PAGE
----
Sudan and Egypt went to considerable lengths today to play down reports from Washington about a Libyan-backed plan to topple the government of Sudanese President Jaafar Nimeri.

Reports reaching here from the Sudanese capital, Khartoum, quoted official government sources as saying there had been no coup attempt and that only 25 persons had been arrested during the past three months for antigovernment activities.

The unidentified sources said weapons and explosives had been found among those arrested and that they had been trained in Libya to carry out "subversive acts against the Sudan." The sources also said that those apprehended belonged to "revolutionary committees" involving various opposition elements.

Egyptian officials also minimized the Libyan danger to the Nimeri government. Emerging from a meeting with U.S. Assistant Secretary of Defense Francis West, Egyptian Defense Minister Abdul Halim Abu Ghazala told reporters he did not see "any signs of a crisis or a possible aggression on Sudan at present."

Egypt has shown signs of considerable embarrassment about the sending of four U.S. Airborne Warning and Control System (AWACS) planes to this country and reports that Mubarak had asked for them on the basis of Egyptian intelligence reports that Libyan leader Muammar Qaddafi was plotting another coup attempt against the Nimeri government.

A Foreign Ministry spokesman said today that Egypt did not see "any real threat" in the making against Nimeri. "Our information is that it is not that serious," he said.

The spokesman said the Sudanese leader had not asked for any help from Egypt and that no joint maneuvers were taking place or planned between the two armies "for the time being."

Egypt and Sudan are linked by a joint defense pact as well as an "integration charter," and the Egyptian Army has come to the aid of the Nimeri government on numerous occasions in the past. President Hosni Mubarak and Defense Minister Ghazala are scheduled to visit Khartoum Tuesday for a ceremony marking the first meeting of the Higher Council for Integration, a body set up last year to promote closer cooperation between the two countries.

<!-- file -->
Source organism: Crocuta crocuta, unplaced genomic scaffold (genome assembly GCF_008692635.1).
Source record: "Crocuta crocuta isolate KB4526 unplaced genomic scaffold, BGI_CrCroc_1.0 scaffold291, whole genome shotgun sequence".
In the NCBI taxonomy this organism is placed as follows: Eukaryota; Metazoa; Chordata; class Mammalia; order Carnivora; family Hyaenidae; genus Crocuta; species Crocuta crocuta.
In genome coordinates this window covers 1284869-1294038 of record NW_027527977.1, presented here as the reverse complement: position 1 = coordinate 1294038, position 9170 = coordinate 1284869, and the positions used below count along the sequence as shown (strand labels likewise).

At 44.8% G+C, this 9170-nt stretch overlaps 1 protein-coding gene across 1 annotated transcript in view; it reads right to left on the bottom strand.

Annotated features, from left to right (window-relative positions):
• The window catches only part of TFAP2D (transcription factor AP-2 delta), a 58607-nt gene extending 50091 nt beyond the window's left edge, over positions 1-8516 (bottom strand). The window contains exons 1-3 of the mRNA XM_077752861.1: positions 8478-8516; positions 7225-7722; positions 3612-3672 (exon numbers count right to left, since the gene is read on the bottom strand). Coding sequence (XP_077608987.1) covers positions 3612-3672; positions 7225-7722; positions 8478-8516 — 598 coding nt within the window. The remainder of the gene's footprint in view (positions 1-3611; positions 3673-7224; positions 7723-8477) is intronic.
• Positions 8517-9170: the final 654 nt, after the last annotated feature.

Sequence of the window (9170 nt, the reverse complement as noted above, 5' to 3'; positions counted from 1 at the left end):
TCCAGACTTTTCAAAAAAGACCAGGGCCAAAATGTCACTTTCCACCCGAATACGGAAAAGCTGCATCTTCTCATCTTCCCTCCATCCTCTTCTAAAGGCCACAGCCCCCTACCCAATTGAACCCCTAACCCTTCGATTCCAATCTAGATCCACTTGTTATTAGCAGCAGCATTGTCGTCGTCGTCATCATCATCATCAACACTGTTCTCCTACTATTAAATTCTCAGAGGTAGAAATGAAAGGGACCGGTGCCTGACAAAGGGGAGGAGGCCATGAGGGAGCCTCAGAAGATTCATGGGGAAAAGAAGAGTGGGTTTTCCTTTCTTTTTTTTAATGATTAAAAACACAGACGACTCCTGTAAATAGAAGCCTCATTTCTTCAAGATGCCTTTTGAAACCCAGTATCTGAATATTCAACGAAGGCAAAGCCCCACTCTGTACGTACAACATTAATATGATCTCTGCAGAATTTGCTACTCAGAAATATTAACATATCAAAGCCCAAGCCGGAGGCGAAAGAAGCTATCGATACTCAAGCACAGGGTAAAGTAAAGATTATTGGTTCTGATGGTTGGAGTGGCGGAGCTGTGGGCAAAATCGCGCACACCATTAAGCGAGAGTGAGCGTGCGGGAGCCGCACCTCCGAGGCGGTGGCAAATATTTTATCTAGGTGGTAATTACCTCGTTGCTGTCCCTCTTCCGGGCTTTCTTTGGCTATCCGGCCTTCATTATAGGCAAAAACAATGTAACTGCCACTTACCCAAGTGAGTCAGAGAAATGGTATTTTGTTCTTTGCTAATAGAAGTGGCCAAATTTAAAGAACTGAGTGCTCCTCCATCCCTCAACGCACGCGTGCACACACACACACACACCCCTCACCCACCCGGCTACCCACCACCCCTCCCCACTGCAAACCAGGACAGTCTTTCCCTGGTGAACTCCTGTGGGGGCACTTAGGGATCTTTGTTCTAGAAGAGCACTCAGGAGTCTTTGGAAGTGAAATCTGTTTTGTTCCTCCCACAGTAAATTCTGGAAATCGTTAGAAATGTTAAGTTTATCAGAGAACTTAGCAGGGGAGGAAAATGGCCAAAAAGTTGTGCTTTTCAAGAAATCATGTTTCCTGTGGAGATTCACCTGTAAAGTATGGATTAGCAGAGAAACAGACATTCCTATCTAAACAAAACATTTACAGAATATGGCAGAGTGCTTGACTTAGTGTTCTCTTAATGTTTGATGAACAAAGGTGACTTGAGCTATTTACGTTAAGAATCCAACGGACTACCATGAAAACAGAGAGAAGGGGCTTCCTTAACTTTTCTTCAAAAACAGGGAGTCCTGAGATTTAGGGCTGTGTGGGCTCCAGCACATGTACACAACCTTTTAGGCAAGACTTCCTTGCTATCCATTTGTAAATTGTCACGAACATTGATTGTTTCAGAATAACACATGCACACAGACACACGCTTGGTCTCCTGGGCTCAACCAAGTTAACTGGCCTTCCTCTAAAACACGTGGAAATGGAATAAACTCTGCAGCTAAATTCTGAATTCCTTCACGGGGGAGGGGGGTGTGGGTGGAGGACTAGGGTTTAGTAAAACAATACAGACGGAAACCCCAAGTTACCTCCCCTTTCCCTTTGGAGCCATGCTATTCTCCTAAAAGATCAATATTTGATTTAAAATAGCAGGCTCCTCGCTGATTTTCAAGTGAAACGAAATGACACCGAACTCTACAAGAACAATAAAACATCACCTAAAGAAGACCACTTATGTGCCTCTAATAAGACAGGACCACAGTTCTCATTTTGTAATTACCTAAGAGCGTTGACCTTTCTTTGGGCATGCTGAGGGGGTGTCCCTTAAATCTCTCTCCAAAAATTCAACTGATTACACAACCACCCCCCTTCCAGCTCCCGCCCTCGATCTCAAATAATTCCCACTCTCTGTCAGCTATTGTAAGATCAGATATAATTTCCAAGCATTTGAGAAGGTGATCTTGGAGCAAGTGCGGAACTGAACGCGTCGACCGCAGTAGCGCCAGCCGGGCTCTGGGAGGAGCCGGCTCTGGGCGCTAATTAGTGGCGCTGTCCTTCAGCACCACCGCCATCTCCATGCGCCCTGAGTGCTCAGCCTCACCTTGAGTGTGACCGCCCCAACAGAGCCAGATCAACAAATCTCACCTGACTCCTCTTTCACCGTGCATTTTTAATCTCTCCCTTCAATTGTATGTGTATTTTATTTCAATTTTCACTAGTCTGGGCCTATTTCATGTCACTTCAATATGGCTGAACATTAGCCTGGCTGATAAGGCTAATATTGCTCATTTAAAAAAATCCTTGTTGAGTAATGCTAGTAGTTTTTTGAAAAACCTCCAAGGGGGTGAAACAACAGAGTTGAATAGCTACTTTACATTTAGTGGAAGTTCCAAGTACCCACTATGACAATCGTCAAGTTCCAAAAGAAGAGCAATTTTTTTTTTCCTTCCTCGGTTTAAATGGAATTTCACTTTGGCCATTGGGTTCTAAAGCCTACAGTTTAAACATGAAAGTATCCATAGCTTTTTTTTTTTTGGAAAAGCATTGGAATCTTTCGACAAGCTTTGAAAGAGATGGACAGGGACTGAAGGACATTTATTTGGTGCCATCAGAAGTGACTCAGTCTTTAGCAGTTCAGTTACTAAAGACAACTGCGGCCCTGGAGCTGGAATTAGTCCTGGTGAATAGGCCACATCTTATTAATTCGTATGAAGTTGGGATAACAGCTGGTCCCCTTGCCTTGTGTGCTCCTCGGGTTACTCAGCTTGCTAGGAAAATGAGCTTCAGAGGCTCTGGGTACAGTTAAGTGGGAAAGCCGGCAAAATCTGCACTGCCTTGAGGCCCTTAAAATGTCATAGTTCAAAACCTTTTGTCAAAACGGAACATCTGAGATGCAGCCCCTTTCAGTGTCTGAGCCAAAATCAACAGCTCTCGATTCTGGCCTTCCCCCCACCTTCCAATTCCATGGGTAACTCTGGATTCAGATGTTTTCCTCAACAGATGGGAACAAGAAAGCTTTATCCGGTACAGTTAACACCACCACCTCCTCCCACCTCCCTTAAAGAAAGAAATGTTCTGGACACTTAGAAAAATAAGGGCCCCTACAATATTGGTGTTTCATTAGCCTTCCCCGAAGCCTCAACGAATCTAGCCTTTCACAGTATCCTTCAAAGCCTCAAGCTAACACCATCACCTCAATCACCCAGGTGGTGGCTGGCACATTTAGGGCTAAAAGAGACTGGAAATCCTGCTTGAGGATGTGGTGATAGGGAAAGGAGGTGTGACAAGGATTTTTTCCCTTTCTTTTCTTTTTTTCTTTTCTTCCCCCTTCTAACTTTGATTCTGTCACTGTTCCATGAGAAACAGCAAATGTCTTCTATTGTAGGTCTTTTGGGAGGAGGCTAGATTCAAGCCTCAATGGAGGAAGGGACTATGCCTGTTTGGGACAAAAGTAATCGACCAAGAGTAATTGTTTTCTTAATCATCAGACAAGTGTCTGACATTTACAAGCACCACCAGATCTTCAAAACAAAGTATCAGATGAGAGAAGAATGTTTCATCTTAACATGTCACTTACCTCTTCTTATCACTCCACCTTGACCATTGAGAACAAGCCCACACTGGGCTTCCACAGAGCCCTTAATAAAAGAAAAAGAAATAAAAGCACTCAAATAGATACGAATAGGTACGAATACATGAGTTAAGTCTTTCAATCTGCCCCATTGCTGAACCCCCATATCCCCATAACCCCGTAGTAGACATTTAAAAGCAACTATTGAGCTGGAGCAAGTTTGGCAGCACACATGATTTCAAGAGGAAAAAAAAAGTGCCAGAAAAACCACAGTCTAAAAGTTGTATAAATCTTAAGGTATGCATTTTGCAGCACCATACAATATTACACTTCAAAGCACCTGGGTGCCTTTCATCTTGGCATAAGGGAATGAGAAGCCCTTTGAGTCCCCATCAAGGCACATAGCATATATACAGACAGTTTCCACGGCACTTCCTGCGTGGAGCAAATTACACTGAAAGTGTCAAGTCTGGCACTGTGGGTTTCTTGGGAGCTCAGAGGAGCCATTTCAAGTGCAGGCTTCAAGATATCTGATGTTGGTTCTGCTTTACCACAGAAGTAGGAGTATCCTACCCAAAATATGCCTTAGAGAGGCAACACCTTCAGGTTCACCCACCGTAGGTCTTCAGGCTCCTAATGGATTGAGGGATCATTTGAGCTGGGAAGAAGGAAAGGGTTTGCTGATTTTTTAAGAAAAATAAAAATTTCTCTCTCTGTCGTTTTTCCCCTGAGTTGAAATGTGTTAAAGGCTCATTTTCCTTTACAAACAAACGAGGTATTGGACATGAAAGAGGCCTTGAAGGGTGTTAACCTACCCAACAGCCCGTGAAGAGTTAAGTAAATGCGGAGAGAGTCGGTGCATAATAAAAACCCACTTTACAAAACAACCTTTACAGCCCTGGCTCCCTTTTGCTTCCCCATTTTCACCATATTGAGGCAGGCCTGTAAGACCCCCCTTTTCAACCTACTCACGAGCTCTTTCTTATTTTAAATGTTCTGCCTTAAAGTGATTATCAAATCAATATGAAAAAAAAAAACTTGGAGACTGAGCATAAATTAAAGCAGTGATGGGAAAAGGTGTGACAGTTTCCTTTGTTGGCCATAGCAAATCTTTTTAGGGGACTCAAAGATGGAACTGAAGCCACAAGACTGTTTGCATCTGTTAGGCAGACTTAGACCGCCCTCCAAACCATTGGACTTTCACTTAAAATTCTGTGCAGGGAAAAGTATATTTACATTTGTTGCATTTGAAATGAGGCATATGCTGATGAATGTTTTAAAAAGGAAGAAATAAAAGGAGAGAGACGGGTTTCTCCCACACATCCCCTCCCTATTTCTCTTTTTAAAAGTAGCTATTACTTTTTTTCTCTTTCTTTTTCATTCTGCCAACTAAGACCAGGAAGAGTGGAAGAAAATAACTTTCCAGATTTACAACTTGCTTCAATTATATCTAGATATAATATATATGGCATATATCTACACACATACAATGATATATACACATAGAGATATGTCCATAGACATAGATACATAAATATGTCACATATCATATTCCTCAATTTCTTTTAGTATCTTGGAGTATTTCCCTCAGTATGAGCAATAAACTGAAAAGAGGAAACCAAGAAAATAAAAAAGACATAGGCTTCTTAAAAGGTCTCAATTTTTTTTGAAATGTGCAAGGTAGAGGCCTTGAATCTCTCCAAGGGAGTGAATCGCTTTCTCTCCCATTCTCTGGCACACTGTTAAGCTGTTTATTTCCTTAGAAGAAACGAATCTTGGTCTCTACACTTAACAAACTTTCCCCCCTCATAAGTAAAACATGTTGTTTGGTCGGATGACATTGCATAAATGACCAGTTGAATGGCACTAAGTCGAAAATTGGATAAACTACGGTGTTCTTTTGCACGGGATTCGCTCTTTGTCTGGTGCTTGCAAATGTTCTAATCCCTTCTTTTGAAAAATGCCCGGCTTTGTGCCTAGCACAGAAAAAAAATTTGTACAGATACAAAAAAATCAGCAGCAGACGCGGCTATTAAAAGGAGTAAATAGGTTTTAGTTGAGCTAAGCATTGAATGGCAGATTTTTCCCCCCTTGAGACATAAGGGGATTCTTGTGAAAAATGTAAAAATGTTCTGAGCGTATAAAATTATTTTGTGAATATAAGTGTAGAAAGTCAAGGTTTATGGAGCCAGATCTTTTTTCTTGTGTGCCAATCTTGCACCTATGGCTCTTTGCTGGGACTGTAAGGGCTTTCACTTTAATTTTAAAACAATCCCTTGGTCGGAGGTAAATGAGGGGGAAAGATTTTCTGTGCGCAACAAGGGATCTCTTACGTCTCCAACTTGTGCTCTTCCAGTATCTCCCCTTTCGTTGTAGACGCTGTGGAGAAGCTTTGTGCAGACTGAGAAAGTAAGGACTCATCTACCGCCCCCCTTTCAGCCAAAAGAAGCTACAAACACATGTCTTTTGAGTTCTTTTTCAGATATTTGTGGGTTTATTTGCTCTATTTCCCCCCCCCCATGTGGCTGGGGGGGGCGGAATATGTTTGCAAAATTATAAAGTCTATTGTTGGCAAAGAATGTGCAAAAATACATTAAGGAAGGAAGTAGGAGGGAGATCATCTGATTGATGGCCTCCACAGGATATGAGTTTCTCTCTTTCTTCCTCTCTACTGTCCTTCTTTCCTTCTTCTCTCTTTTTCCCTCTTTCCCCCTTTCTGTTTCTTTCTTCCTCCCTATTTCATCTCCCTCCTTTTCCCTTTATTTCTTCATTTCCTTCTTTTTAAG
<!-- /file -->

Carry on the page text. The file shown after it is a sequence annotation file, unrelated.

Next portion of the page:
The presence here of West and Lt. Gen. Robert C. Kingston, head of the Central Command, a military command designed to focus on the Persian Gulf and send quick-reaction forces there in an emergency, has also served to heighten speculation about joint U.S.-Egyptian military planning in the present alert over Libya and Sudan.

A U.S. Embassy spokesman insisted that their visit was part of regular consultations between the two governments over the U.S. military aid program and use of Egyptian facilities by U.S. forces and had nothing to do with the tension between Libya and Sudan.

The AWACS incident has come at a time when Egypt is making a determined effort to reassert its role within the Nonaligned Movement, which is about to hold a summit meeting in New Delhi, and to maneuver its way back into the Arab fold from which it was expelled following the signing of its peace treaty with Israel in 1979.

The publicity surrounding Egypt's close military and intelligence links with the U.S. government, as made clear by the Pentagon account of why the AWACS were sent, could easily tarnish the new image that Egypt is trying to project of itself in the Arab and nonaligned worlds.

Evidence that Egyptian officials are aware of this came yesterday in a statement from one insisting that Egypt was "not a party to the strategies of any foreign power and has nothing to do with what the United States or other parties is doing.

"This is in compliance with Egypt's stand in rejecting the policies of East-West polarization, military bases and alliances," the official Egyptian source said.

Egypt is hoping to make a grand reentry into the Nonaligned Movement when Mubarak attends the New Delhi summit next month. At the same time, it is hoping to renew diplomatic relations with a number of Arab states within the next few months.

The first public comment by Mubarak on the current flap over Libya and Sudan came today in an interview in the Kuwaiti daily Al Watan. The Egyptian leader defended what he called Egypt's "unique relationship" with the United States by comparing it to that between India and the Soviet Union and saying that did not mean either country was "aligned" with its superpower ally.

He also defended Egypt's offer of facilities to the U.S. Rapid Deployment Force.

In addition, the Egyptian leader disclosed for the first time that he was mediating between the United States and Iraq in an attempt to restore their diplomatic relations, which Iraq severed at the time of the 1967 Arab-Israeli war.

Mubarak said he had discussed the issue with President Reagan during his visit to Washington in late January but did not indicate what the outcome of this effort had been.

"Only Iraqi President Saddam Hussein may speak about this," he said.

Meanwhile, other reports reaching Cairo from Khartoum during the past 24 hours said Nimeri had nullified the results of recent elections within the country's ruling Sudanese Socialist Union in the capital and dismissed four more members from its ranks.

One of them was Abul Kassim Mohammed Ibrahim, a former secretary general of the union and first vice president who had been elected head of the union's Khartoum branch.

There was no indication whether this had anything to do with the reported Libyan-backed coup plans. But observers here noted that the union is about to hold a congress at which a new leadership is to be elected, including the president of the party and republic.

Thus, the shake-up could be a move by Nimeri before the congress to purge his opponents and ensure his reelection to both posts rather than an action taken in relation to the alleged coup plot.